First Practice with Somemaru 師匠と初お稽古

Today I had my first formal lesson with Somemaru. Four days ago when I asked Somemaru for the lesson, there was only one other pupil scheduled for a lesson. Three others came forward since then to ask for lessons, so I got bumped to #5… I felt bad that Somemaru ended up with such a long day. Despite having four rather long lessons–averaging an hour and a half a piece–Somemaru still told me to take a seat in front of him at the end of the day.

The experience was everything yet nothing that I expected. Though I had the story, Sake no kasu, memorized for the most, Somemaru spent much time correcting my Japanese. This is not necessarily because I am not a native speaker of the language, though. True, I may have a “strange” accent that needs more correction than usual, but Somemaru also critiques his formal pupils for not using correct pronunciation and accent. Take, for instance, one of the lessons before mine; though the pupil managed to make his way through the story, the session seemed more like an Osaka dialect lesson than one on rakugo. This makes it clear to me that I’m not being singled out because of my poor Japanese. Because Kamigata Rakugo is an Osaka comic narrative art, Somemaru wants to make sure that his pupils present just that.

As I mentioned before, I learned Sake no kasu from Somemaru in an informal setting. I later received from Aisome a homemade script of the story, which I then memorized. I was somewhat surprised that Somemaru rejected completely some of the lines that I recited, but I was also aware of the fact that rakugo is anything but a scripted art. In theory, the basic framework of stories remain the same, but the words used to fill out story framework changes with each telling. So, essentially, the story I brought to today’s lesson was not the same when the lesson was over. Indeed, the creative potential of rakugo is thrilling.

Somemaru directed me on some of the basics of rakugo acting techniques. There are several characters in the story Sake no kasu, but (fortunately), just two appear together at any given time. Keep in mind that one hanashika performs all roles; if three or more characters appear at a time–and this is often the case–things can become quite complicated. Distinctions between characters are made by applying a number of techniques, but the most basic of these is called kami-shimo hô (high-low technique). In practically every pairing of characters a distinction is made in their hierarchy, whether this be a difference in social status, age, working relationship, etc. When the hanashika takes the role of person of higher rank, in most cases anyway, (s)he adjusts his gaze slightly to stage right (audience’s left) when addressing a character of lower rank. The case is the opposite when performing characters of lower rank. My kami-shimo angles were adjusted far too widely, so Somemaru corrected me on this. There were a number of other things that Somemaru helped me improve on, but I won’t go into the details here. Needless to say, I learned a great deal in today’s lesson.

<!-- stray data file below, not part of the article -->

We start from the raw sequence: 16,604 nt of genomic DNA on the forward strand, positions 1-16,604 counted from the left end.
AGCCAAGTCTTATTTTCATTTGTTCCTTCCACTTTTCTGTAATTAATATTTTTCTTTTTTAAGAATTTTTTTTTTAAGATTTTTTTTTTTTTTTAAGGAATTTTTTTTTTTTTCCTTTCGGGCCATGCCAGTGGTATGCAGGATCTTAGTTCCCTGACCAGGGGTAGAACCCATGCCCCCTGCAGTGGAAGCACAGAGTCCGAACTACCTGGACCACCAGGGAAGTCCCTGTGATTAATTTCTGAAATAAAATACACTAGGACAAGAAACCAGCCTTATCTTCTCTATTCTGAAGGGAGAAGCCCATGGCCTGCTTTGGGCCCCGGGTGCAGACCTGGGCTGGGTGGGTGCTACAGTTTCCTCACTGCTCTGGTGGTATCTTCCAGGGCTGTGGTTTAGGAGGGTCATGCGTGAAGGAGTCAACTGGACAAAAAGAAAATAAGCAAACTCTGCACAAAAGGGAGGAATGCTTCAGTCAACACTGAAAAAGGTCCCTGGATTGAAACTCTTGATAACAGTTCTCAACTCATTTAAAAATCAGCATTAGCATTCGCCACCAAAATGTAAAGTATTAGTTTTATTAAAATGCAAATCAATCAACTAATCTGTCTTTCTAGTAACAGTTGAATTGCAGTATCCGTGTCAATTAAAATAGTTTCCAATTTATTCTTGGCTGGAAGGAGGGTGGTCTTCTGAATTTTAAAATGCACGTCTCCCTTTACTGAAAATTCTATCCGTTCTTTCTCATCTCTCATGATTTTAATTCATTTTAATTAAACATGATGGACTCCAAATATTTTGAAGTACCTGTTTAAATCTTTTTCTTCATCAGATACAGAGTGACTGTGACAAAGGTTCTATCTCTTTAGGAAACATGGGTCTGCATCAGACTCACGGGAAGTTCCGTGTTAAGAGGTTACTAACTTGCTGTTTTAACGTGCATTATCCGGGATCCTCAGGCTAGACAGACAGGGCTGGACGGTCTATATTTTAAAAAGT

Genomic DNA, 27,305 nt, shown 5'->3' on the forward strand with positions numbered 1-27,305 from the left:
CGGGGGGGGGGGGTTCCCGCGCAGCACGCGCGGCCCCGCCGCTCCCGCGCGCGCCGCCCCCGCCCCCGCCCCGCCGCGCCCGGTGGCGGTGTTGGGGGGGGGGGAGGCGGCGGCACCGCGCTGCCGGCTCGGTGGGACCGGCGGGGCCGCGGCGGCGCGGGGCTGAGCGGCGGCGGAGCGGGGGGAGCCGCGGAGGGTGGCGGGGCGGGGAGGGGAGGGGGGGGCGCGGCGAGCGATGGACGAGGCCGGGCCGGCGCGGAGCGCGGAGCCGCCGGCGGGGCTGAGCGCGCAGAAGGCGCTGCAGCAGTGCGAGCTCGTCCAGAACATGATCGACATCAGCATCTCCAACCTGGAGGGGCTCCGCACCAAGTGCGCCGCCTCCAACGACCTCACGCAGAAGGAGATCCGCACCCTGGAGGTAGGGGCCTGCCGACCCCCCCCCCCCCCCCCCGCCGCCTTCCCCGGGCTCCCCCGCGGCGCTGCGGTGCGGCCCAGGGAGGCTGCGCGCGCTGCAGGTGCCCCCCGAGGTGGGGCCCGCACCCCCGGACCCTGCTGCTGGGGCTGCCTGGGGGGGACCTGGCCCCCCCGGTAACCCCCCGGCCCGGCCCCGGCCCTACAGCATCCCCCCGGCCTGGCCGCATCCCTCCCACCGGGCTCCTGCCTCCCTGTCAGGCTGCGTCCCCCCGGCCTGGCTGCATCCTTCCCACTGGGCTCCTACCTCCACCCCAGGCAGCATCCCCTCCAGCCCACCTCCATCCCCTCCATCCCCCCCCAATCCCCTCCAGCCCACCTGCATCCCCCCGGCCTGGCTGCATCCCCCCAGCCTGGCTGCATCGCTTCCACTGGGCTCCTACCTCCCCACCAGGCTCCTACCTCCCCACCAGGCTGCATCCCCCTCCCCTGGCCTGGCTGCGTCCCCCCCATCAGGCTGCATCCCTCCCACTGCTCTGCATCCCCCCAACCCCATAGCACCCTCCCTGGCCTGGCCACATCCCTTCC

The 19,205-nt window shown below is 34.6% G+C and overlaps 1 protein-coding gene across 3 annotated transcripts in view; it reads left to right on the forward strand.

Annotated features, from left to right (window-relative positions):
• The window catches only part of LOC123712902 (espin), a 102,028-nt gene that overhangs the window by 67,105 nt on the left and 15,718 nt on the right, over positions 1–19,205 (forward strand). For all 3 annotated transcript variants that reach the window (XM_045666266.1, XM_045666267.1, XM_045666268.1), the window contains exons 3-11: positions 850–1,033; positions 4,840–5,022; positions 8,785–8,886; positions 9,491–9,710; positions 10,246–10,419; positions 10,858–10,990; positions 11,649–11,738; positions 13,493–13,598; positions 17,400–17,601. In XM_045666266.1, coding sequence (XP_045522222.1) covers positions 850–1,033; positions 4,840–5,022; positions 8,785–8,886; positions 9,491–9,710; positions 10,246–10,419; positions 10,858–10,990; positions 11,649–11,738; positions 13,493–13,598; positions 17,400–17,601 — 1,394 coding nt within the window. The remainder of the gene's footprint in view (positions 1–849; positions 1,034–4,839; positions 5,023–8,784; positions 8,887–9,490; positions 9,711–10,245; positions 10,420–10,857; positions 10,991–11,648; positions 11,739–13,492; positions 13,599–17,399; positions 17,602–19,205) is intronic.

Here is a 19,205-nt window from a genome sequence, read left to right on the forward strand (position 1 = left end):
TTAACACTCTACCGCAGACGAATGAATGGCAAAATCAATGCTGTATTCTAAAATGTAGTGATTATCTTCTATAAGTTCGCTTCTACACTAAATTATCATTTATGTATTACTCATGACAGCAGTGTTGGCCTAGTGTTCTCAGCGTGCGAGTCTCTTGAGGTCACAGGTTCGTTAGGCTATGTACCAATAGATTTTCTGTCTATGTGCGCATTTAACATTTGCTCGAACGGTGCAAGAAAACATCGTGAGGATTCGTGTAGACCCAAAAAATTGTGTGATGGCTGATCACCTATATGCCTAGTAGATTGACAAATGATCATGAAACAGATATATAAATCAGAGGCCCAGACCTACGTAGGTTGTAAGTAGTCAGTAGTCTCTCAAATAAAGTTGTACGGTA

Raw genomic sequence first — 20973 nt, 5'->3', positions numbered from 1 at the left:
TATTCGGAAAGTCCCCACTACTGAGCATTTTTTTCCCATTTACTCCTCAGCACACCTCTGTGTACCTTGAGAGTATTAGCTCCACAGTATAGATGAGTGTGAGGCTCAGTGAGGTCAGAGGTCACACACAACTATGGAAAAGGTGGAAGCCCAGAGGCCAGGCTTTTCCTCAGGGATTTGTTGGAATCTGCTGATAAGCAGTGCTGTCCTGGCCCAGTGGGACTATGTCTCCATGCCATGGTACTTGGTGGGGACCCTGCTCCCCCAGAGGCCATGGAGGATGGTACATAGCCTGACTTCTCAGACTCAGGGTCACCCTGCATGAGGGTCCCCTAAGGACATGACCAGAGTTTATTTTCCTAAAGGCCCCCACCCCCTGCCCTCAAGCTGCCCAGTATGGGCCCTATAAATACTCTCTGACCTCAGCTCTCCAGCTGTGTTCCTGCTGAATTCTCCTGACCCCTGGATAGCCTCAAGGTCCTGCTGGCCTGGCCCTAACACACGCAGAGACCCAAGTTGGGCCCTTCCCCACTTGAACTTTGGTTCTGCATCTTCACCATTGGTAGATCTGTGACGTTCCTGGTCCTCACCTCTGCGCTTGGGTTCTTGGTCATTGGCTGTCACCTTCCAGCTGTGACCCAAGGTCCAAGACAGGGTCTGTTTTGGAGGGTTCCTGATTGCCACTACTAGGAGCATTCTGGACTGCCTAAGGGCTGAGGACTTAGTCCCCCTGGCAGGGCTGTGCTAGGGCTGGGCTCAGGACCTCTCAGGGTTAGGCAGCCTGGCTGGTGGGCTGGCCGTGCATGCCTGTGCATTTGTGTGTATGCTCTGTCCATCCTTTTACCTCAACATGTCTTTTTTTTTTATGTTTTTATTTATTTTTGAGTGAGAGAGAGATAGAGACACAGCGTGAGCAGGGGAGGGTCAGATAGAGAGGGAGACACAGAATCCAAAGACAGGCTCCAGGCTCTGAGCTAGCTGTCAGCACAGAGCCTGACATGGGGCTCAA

As you might have guessed, I was nervous to sit in front of Somemaru for a formal lesson. I wore a yukata, and had with me the necessary properties, a sensu and tenugui. Though I brought along a recording device, perhaps because of my nerves, I failed to hit the record button. This may be for the better though; Somemaru has said all along that relying on recording devices and scripts is not the best way to go about learning rakugo. Considering this, my first lesson was done the “old-fashioned” way. That is, it was done the right way, via pure oral transmission. I truly appreciate having this experience with Somemaru, and hope that I may have more opportunities such as this. Thank you very much Shishô.







3 thoughts on “First Practice with Somemaru 師匠と初お稽古

    • Dad, yeah, Diane is a lot of fun to hang out with… We live relatively close to each other but we can’t seem to make time to get together… I’ve seen her perform rakugo in English, but I have yet to see her balloon show. She’s got some amazing pics on her homepage, which is worth checking out.

  1. From the blogroll, Diane Kitchijitsu gives one a good lesson on Rakugo.
    Very informative. I’ll bet she would be a real to spend some time with.

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